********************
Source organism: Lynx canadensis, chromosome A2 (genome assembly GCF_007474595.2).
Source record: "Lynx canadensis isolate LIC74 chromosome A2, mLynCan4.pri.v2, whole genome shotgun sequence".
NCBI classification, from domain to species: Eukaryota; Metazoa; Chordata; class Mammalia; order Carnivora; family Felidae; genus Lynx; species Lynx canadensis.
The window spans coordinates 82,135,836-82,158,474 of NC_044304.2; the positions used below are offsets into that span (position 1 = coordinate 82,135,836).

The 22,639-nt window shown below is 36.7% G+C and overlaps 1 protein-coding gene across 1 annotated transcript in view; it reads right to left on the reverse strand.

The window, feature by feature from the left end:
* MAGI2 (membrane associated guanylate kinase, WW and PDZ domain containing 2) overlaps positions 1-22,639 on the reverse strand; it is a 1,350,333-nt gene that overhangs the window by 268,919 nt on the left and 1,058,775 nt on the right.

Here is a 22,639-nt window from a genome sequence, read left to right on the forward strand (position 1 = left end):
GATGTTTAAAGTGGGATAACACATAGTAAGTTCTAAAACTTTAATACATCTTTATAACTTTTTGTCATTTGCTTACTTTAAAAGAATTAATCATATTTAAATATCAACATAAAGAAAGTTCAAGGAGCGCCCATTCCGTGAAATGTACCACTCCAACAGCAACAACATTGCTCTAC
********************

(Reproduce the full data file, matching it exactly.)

Source organism: Lynx canadensis, chromosome A2 (genome assembly GCF_007474595.2).
Source record: "Lynx canadensis isolate LIC74 chromosome A2, mLynCan4.pri.v2, whole genome shotgun sequence".
NCBI classification, from domain to species: Eukaryota; Metazoa; Chordata; class Mammalia; order Carnivora; family Felidae; genus Lynx; species Lynx canadensis.
The window spans coordinates 82,135,836-82,158,474 of NC_044304.2; the positions used below are offsets into that span (position 1 = coordinate 82,135,836).

The 22,639-nt window shown below is 36.7% G+C and overlaps 1 protein-coding gene across 1 annotated transcript in view; it reads right to left on the reverse strand.

The window, feature by feature from the left end:
* MAGI2 (membrane associated guanylate kinase, WW and PDZ domain containing 2) overlaps positions 1-22,639 on the reverse strand; it is a 1,350,333-nt gene that overhangs the window by 268,919 nt on the left and 1,058,775 nt on the right.

Here is a 22,639-nt window from a genome sequence, read left to right on the forward strand (position 1 = left end):
GATGTTTAAAGTGGGATAACACATAGTAAGTTCTAAAACTTTAATACATCTTTATAACTTTTTGTCATTTGCTTACTTTAAAAGAATTAATCATATTTAAATATCAACATAAAGAAAGTTCAAGGAGCGCCCATTCCGTGAAATGTACCACTCCAACAGCAACAACATTGCTCTAC